The Knysna Council approved the annual 2021/2022 Medium Term Revenue and Expenditure Framework (MTREF) Budget during a special meeting held on Monday 31 May 2021. Executive Mayor Elrick van Aswegen explained that this budget addresses the operating budget and tariffs as well as the capital budget and funding sources, to ensure this municipality renders services to our residents in a financially sustainable manner.
“While we are focussing on optimising our available revenue streams, I believe that it is necessary to change the status quo,” said van Aswegen. “I aim to manage a pro-poor fiscal strategy. The financial challenges experienced by the majority of low-income households because of a variety of contributing economic factors, makes it imperative that we support a pro-poor 2021/2022 MTREF budget. This does not suggest that any growth should benefit the poor disproportionately. But the relationship between growth and distribution must be scrutinised to ensure that growth, and the associated gain, is distributed equally amongst all of greater Knysna’s people and communities.”
“We can achieve this by ensuring that municipal resources are applied effectively, efficiently and economically,” he continued. “But it is not simply about saving money. Knysna Municipality has various streams of revenue that we have worked hard to optimise and enhance. While we are not in the business of making money, it is our responsibility to ensure that we are generating an appropriate income to allow us to continue delivering services and creating and maintaining our infrastructure.”
“We are facing challenges and an uncertain and unpredictable future economic climate, which means that a cautionary and conservative budgetary approach has been followed. The operating budget surplus, excluding capital grants, represents a fully funded budget based on realistically anticipated revenues to be collected in order to fund operating budget expenditure,” he said.
The operating revenue budget, excluding capital grants, equates to R972.8 million and operating expenditure equates to R972.1 million for the 2021/2022 financial year. This leaves us with a mere surplus of R722 thousand.
The total capital expenditure budget amounts to R143.6 million for the 2021/2022 fiscal year. This expenditure is to be funded through government grants (R47.7 million), external loans (R86.9 million) and own internal reserves (R9 million). It costs money to run a local municipality.
The municipality’s main five revenue sources remain the rates and tariffs charged for basic services. In order to supplement these, the following increases will come into effect from 1 July:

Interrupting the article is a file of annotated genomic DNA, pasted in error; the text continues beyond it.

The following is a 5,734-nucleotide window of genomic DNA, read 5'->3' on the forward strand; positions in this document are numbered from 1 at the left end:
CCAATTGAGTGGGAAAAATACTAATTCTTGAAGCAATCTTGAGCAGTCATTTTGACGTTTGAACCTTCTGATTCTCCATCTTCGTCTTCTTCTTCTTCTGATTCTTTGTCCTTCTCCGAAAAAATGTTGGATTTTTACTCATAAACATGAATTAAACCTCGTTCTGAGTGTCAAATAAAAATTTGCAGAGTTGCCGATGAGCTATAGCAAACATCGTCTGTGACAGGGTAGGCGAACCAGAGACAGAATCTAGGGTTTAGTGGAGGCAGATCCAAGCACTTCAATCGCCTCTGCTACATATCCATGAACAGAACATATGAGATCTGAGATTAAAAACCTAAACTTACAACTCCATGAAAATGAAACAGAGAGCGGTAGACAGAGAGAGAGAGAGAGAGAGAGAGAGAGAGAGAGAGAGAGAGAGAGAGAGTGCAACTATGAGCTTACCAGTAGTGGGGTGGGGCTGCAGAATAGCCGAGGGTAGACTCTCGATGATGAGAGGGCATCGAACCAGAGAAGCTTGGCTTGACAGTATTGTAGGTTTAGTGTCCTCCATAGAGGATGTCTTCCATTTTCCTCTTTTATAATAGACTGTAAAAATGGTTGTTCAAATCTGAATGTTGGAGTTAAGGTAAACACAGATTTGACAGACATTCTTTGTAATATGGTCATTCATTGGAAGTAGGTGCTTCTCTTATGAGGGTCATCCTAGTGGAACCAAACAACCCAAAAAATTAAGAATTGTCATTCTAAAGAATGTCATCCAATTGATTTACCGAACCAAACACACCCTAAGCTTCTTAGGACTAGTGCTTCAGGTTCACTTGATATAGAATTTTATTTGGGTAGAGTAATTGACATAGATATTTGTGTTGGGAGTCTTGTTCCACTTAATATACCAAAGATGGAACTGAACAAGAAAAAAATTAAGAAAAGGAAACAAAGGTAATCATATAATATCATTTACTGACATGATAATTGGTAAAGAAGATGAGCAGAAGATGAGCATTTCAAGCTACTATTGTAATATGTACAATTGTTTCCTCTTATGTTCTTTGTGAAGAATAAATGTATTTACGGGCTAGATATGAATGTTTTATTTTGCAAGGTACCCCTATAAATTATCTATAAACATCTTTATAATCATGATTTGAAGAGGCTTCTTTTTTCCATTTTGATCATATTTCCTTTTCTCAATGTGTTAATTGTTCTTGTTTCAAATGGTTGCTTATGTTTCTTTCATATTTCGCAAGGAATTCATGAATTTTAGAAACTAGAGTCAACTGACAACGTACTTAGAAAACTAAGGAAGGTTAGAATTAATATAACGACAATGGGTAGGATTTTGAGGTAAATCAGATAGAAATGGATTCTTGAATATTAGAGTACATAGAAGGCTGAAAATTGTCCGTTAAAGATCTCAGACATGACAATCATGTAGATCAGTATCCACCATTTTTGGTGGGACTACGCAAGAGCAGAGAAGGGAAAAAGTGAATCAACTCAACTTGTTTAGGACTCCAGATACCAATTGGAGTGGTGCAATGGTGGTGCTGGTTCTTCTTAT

- property rates 6.10%;
- water 5.10%;
- sanitation 5.10%;
- refuse 5.10%; and
- electricity 14.59%.
“The refuse removal tariffs were restructured and households will pay R14.37 or 12.4% more for one wheelie bin removal per week per month. The new monthly charge will be R130.00 (VAT included) compared with the R115.63 (VAT included) of the current financial year.”
“The proposed increase in the electricity tariff is 14.59% considerably less than the 17.8% increase allowed by the municipal tariff guideline consultation paper released by the National Energy Regulator of South Africa (NERSA) on 12 March 2021,” said van Aswegen. “This proves our commitment to our residents and taking their financial circumstances into account.”
Six strategic objectives have directly informed the compilation of this budget, namely:
- to improve and maintain current basic service delivery through specific infrastructural development projects;
- to create an enabling environment for social development and economic growth;
- to promote a safe and healthy environment through the protection of our natural resources;
- to grow the revenue base of the municipality;
- to structure and manage the municipal administration to ensure efficient service delivery; and
- to encourage the involvement of communities in the matters of local government through the promotion of open channels of communication.
“The eradication of imbalances in our society can only be realised through a credible integrated development planning process,” said van Aswegen. “Municipalities must use integrated development planning as an approach to future development and determine the best solutions to achieving sound long-term development goals. The IDP aligns the resources and capabilities of the municipality with the overall development aims, which guides our budget.”
“Both these documents were compiled in accordance with relevant legislation and a public participation process,” he concluded. “Thank you to those residents who submitted their input to the drafting of these vital documents. Your opinions have assisted us in creating a budget that will not only work to the betterment of greater Knysna as a whole, but that of our poor communities too. This pro-poor budget will guide us towards building and maintaining an inclusive, innovative, inspired Knysna.”